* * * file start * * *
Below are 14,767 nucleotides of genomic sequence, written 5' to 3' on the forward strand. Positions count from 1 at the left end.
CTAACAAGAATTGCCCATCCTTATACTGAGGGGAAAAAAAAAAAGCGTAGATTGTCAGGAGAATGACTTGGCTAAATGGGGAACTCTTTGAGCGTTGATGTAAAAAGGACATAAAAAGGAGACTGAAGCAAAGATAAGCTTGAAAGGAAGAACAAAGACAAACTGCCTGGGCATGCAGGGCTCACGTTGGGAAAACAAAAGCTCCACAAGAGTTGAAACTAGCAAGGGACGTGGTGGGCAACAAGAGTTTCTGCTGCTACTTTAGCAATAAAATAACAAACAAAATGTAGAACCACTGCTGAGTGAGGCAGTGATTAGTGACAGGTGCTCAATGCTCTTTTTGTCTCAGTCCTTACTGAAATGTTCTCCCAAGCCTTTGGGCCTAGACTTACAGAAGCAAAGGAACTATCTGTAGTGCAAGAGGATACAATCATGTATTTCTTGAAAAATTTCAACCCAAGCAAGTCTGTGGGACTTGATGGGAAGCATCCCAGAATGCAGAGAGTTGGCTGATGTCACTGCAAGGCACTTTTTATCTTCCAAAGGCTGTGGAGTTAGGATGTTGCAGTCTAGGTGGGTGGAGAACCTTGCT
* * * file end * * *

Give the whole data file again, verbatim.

Below are 14,767 nucleotides of genomic sequence, written 5' to 3' on the forward strand. Positions count from 1 at the left end.
CTAACAAGAATTGCCCATCCTTATACTGAGGGGAAAAAAAAAAAGCGTAGATTGTCAGGAGAATGACTTGGCTAAATGGGGAACTCTTTGAGCGTTGATGTAAAAAGGACATAAAAAGGAGACTGAAGCAAAGATAAGCTTGAAAGGAAGAACAAAGACAAACTGCCTGGGCATGCAGGGCTCACGTTGGGAAAACAAAAGCTCCACAAGAGTTGAAACTAGCAAGGGACGTGGTGGGCAACAAGAGTTTCTGCTGCTACTTTAGCAATAAAATAACAAACAAAATGTAGAACCACTGCTGAGTGAGGCAGTGATTAGTGACAGGTGCTCAATGCTCTTTTTGTCTCAGTCCTTACTGAAATGTTCTCCCAAGCCTTTGGGCCTAGACTTACAGAAGCAAAGGAACTATCTGTAGTGCAAGAGGATACAATCATGTATTTCTTGAAAAATTTCAACCCAAGCAAGTCTGTGGGACTTGATGGGAAGCATCCCAGAATGCAGAGAGTTGGCTGATGTCACTGCAAGGCACTTTTTATCTTCCAAAGGCTGTGGAGTTAGGATGTTGCAGTCTAGGTGGGTGGAGAACCTTGCT